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Cited by 12 (8 self)
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We study the amount of knowledge about a communication network that must be given to its nodes in order to efficiently disseminate information. Our approach is quantitative: we investigate the minimum total number of bits of information (minimum size of advice) that has to be available to nodes, regardless of the type of information provided. We compare the size of advice needed to perform broadcast and wakeup (the latter is a broadcast in which nodes can transmit only after getting the source information), both using a linear number of messages (which is optimal). We show that the minimum size of advice permitting the wakeup with a linear number of messages in a nnode network, is Θ(nlog n), while the broadcast with a linear number of messages can be achieved with advice of size O(n). We also show that the latter size of advice is almost optimal: no advice of size o(n) can permit to broadcast with a linear number of messages. Thus an
Efficient computation of distance sketches in distributed networks
 In Proc. 24th ACM Symp. on Parallelism in Algorithms and Architectures
, 2012
"... ar ..."
Oracle Size: A new measure of . . .
, 2006
"... We study the problem of the amount of knowledge about a communication network that must be given to its nodes in order to efficiently disseminate information. While previous results about communication in networks used particular partial information available to nodes, such as the knowledge of the n ..."
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We study the problem of the amount of knowledge about a communication network that must be given to its nodes in order to efficiently disseminate information. While previous results about communication in networks used particular partial information available to nodes, such as the knowledge of the neighborhood or the knowledge of the network topology within some radius, our approach is quantitative: we investigate the minimum total number of bits of information (minimum oracle size) that has to be available to nodes in order to perform efficient communication. It turns out that the minimum oracle size for which a distributed task can be accomplished efficiently, can serve as a measure of the difficulty of this task. We use this measure to make a quantitative distinction between the difficulty of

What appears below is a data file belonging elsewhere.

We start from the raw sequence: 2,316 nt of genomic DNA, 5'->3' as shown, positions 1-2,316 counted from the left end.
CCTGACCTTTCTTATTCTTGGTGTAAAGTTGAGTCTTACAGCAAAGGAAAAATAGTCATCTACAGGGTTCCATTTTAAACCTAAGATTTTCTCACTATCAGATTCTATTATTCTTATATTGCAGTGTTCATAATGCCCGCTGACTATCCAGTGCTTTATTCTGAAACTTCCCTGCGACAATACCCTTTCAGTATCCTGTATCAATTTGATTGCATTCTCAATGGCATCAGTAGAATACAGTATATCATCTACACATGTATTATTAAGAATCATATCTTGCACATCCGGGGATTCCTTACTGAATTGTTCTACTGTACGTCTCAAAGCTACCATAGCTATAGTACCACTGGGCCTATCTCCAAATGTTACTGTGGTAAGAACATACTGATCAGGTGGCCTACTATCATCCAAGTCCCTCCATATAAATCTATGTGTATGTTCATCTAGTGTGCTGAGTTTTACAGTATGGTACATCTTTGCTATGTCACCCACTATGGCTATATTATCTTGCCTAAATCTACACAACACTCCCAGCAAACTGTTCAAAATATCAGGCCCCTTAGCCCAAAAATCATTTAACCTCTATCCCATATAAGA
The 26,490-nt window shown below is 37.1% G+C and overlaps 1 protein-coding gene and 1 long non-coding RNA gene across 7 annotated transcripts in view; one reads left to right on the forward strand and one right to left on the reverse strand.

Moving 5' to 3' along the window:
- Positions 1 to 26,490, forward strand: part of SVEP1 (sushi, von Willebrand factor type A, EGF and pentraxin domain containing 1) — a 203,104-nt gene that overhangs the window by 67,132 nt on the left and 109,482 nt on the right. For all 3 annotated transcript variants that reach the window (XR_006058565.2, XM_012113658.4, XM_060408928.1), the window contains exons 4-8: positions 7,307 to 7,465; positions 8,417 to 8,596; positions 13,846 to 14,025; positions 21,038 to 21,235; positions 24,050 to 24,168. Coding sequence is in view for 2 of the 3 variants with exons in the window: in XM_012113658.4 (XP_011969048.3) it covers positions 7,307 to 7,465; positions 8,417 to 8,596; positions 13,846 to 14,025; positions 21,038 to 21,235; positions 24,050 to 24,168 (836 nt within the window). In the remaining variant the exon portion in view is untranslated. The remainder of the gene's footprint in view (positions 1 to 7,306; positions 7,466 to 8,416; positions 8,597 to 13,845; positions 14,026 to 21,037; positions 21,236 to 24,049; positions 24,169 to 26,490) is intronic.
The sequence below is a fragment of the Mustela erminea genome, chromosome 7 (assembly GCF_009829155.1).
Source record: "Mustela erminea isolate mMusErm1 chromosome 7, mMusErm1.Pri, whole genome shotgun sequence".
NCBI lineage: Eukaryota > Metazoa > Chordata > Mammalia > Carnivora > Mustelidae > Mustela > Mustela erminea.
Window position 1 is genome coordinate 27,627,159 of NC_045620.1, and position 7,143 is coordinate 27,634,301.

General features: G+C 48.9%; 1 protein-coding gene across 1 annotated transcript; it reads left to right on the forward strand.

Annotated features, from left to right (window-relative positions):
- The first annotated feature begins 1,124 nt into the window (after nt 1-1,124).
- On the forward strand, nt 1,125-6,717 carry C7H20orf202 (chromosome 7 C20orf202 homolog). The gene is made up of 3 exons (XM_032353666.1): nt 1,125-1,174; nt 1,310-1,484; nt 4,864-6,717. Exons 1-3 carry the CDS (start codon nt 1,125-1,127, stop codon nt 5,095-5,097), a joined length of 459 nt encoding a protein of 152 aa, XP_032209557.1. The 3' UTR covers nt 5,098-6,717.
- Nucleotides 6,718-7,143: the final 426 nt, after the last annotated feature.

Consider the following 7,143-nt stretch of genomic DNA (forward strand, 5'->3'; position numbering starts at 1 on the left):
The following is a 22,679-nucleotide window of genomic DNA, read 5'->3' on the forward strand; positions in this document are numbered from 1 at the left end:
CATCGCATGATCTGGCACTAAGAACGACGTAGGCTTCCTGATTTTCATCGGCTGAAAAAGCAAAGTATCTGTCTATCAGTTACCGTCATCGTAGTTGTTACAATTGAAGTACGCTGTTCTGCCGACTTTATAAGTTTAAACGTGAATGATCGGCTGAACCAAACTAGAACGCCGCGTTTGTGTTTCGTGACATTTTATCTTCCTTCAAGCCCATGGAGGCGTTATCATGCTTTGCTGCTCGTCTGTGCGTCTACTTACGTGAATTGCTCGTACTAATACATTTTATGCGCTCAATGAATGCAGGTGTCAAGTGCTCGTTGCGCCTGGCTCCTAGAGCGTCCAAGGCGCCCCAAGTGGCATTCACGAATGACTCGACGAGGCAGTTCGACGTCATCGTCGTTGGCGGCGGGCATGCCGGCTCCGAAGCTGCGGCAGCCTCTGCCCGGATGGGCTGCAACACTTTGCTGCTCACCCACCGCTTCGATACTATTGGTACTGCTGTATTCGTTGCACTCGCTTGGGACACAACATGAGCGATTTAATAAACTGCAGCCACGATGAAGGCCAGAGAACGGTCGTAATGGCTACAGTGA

THE EATCS COLUMNS Computing with Advice: when Knowledge Helps
"... In several areas of computer science the possibility and efficiency of the solution is determined by information that is not accessible to the algorithm. Traditionally, a qualitative approach to the study of this information has been pursued, in which the impact of enhancing the algorithm with vario ..."
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In several areas of computer science the possibility and efficiency of the solution is determined by information that is not accessible to the algorithm. Traditionally, a qualitative approach to the study of this information has been pursued, in which the impact of enhancing the algorithm with various specific types of information has been studied. Recently, a number of authors have proposed a quantitative approach, where the amount of the added information is studied in relation with the improvement of the quality or efficiency of the solution. We survey several recent examples of this approach from the area of distributed and online computing. 1